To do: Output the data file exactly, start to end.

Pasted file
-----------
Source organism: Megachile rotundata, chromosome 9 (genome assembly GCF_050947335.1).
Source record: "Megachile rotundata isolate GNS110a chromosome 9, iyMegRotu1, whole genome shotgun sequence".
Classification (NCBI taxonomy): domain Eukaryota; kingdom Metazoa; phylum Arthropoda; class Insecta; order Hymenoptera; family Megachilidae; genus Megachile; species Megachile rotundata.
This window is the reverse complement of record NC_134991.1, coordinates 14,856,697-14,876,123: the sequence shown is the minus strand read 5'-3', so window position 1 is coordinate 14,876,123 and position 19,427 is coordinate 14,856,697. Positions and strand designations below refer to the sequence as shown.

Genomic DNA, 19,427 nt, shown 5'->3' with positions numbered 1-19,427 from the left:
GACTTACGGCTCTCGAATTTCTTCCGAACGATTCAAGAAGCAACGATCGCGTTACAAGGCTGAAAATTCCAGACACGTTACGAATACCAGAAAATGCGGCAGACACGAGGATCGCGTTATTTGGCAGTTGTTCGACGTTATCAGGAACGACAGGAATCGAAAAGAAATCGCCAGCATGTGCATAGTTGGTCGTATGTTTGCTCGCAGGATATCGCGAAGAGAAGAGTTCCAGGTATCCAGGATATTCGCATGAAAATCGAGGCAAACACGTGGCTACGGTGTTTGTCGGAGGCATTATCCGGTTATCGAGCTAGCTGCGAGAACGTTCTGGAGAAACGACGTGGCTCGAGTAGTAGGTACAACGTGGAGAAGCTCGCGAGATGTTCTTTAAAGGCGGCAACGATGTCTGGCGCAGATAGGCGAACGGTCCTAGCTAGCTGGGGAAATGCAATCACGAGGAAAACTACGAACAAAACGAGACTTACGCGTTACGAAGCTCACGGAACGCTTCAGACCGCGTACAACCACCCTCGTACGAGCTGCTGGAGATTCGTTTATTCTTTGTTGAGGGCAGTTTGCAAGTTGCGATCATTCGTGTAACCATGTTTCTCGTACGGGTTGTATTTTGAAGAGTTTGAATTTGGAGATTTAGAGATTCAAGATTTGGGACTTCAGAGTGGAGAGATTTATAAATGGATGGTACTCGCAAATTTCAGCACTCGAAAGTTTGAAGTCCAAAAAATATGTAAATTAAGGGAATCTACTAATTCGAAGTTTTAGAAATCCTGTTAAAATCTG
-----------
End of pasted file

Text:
Source organism: Megachile rotundata, chromosome 9 (genome assembly GCF_050947335.1).
Source record: "Megachile rotundata isolate GNS110a chromosome 9, iyMegRotu1, whole genome shotgun sequence".
Classification (NCBI taxonomy): domain Eukaryota; kingdom Metazoa; phylum Arthropoda; class Insecta; order Hymenoptera; family Megachilidae; genus Megachile; species Megachile rotundata.
This window is the reverse complement of record NC_134991.1, coordinates 14,856,697-14,876,123: the sequence shown is the minus strand read 5'-3', so window position 1 is coordinate 14,876,123 and position 19,427 is coordinate 14,856,697. Positions and strand designations below refer to the sequence as shown.

Genomic DNA, 19,427 nt, shown 5'->3' with positions numbered 1-19,427 from the left:
GACTTACGGCTCTCGAATTTCTTCCGAACGATTCAAGAAGCAACGATCGCGTTACAAGGCTGAAAATTCCAGACACGTTACGAATACCAGAAAATGCGGCAGACACGAGGATCGCGTTATTTGGCAGTTGTTCGACGTTATCAGGAACGACAGGAATCGAAAAGAAATCGCCAGCATGTGCATAGTTGGTCGTATGTTTGCTCGCAGGATATCGCGAAGAGAAGAGTTCCAGGTATCCAGGATATTCGCATGAAAATCGAGGCAAACACGTGGCTACGGTGTTTGTCGGAGGCATTATCCGGTTATCGAGCTAGCTGCGAGAACGTTCTGGAGAAACGACGTGGCTCGAGTAGTAGGTACAACGTGGAGAAGCTCGCGAGATGTTCTTTAAAGGCGGCAACGATGTCTGGCGCAGATAGGCGAACGGTCCTAGCTAGCTGGGGAAATGCAATCACGAGGAAAACTACGAACAAAACGAGACTTACGCGTTACGAAGCTCACGGAACGCTTCAGACCGCGTACAACCACCCTCGTACGAGCTGCTGGAGATTCGTTTATTCTTTGTTGAGGGCAGTTTGCAAGTTGCGATCATTCGTGTAACCATGTTTCTCGTACGGGTTGTATTTTGAAGAGTTTGAATTTGGAGATTTAGAGATTCAAGATTTGGGACTTCAGAGTGGAGAGATTTATAAATGGATGGTACTCGCAAATTTCAGCACTCGAAAGTTTGAAGTCCAAAAAATATGTAAATTAAGGGAATCTACTAATTCGAAGTTTTAGAAATCCTGTTAAAATCTG